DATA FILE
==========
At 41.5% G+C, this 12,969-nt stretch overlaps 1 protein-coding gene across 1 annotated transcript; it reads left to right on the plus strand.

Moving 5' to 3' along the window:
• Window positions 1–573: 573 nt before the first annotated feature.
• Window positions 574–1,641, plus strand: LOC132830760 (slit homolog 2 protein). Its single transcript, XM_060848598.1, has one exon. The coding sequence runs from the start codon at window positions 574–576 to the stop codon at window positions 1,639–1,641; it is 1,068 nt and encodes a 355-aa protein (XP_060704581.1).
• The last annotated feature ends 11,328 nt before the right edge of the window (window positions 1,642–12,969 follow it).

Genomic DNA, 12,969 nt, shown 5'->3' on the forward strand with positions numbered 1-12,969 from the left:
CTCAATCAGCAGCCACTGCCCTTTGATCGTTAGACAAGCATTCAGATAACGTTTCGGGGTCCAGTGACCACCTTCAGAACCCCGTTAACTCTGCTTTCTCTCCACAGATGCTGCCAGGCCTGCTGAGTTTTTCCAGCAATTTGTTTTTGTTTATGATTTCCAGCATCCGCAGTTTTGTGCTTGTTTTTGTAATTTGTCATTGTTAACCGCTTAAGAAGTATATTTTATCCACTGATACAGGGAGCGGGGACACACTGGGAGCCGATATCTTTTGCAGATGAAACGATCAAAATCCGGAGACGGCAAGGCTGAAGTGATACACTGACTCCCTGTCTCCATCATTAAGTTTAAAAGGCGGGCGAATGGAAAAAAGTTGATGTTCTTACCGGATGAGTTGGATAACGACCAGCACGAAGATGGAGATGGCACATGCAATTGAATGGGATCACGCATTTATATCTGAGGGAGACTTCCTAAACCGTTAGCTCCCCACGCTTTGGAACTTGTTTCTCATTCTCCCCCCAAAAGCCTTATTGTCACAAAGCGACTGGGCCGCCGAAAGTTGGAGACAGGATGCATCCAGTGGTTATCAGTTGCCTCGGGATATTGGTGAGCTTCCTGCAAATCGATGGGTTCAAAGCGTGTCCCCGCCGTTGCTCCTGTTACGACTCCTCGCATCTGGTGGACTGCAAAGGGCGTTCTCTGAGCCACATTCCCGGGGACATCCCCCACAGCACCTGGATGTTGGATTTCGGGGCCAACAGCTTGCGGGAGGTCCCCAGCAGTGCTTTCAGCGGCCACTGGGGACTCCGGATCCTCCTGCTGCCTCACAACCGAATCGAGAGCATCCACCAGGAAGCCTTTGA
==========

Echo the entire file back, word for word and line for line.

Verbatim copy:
At 41.5% G+C, this 12,969-nt stretch overlaps 1 protein-coding gene across 1 annotated transcript; it reads left to right on the plus strand.

Moving 5' to 3' along the window:
• Window positions 1–573: 573 nt before the first annotated feature.
• Window positions 574–1,641, plus strand: LOC132830760 (slit homolog 2 protein). Its single transcript, XM_060848598.1, has one exon. The coding sequence runs from the start codon at window positions 574–576 to the stop codon at window positions 1,639–1,641; it is 1,068 nt and encodes a 355-aa protein (XP_060704581.1).
• The last annotated feature ends 11,328 nt before the right edge of the window (window positions 1,642–12,969 follow it).

Genomic DNA, 12,969 nt, shown 5'->3' on the forward strand with positions numbered 1-12,969 from the left:
CTCAATCAGCAGCCACTGCCCTTTGATCGTTAGACAAGCATTCAGATAACGTTTCGGGGTCCAGTGACCACCTTCAGAACCCCGTTAACTCTGCTTTCTCTCCACAGATGCTGCCAGGCCTGCTGAGTTTTTCCAGCAATTTGTTTTTGTTTATGATTTCCAGCATCCGCAGTTTTGTGCTTGTTTTTGTAATTTGTCATTGTTAACCGCTTAAGAAGTATATTTTATCCACTGATACAGGGAGCGGGGACACACTGGGAGCCGATATCTTTTGCAGATGAAACGATCAAAATCCGGAGACGGCAAGGCTGAAGTGATACACTGACTCCCTGTCTCCATCATTAAGTTTAAAAGGCGGGCGAATGGAAAAAAGTTGATGTTCTTACCGGATGAGTTGGATAACGACCAGCACGAAGATGGAGATGGCACATGCAATTGAATGGGATCACGCATTTATATCTGAGGGAGACTTCCTAAACCGTTAGCTCCCCACGCTTTGGAACTTGTTTCTCATTCTCCCCCCAAAAGCCTTATTGTCACAAAGCGACTGGGCCGCCGAAAGTTGGAGACAGGATGCATCCAGTGGTTATCAGTTGCCTCGGGATATTGGTGAGCTTCCTGCAAATCGATGGGTTCAAAGCGTGTCCCCGCCGTTGCTCCTGTTACGACTCCTCGCATCTGGTGGACTGCAAAGGGCGTTCTCTGAGCCACATTCCCGGGGACATCCCCCACAGCACCTGGATGTTGGATTTCGGGGCCAACAGCTTGCGGGAGGTCCCCAGCAGTGCTTTCAGCGGCCACTGGGGACTCCGGATCCTCCTGCTGCCTCACAACCGAATCGAGAGCATCCACCAGGAAGCCTTTGA